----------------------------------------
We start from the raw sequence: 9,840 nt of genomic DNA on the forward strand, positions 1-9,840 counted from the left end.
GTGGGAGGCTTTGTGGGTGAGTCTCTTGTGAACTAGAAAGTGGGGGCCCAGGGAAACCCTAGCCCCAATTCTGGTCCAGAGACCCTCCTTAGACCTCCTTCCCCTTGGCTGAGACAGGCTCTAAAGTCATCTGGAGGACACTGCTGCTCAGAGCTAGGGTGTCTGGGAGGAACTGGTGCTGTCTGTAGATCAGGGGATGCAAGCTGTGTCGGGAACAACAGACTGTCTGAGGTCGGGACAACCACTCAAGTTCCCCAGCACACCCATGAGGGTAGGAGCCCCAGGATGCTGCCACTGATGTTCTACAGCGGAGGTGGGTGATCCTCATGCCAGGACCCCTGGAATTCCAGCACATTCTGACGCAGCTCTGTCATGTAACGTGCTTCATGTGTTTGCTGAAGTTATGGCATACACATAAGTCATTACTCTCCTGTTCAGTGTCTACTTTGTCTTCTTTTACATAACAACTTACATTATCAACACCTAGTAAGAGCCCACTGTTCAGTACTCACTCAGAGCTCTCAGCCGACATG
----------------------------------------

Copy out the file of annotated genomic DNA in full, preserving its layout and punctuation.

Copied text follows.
We start from the raw sequence: 9,840 nt of genomic DNA on the forward strand, positions 1-9,840 counted from the left end.
GTGGGAGGCTTTGTGGGTGAGTCTCTTGTGAACTAGAAAGTGGGGGCCCAGGGAAACCCTAGCCCCAATTCTGGTCCAGAGACCCTCCTTAGACCTCCTTCCCCTTGGCTGAGACAGGCTCTAAAGTCATCTGGAGGACACTGCTGCTCAGAGCTAGGGTGTCTGGGAGGAACTGGTGCTGTCTGTAGATCAGGGGATGCAAGCTGTGTCGGGAACAACAGACTGTCTGAGGTCGGGACAACCACTCAAGTTCCCCAGCACACCCATGAGGGTAGGAGCCCCAGGATGCTGCCACTGATGTTCTACAGCGGAGGTGGGTGATCCTCATGCCAGGACCCCTGGAATTCCAGCACATTCTGACGCAGCTCTGTCATGTAACGTGCTTCATGTGTTTGCTGAAGTTATGGCATACACATAAGTCATTACTCTCCTGTTCAGTGTCTACTTTGTCTTCTTTTACATAACAACTTACATTATCAACACCTAGTAAGAGCCCACTGTTCAGTACTCACTCAGAGCTCTCAGCCGACATG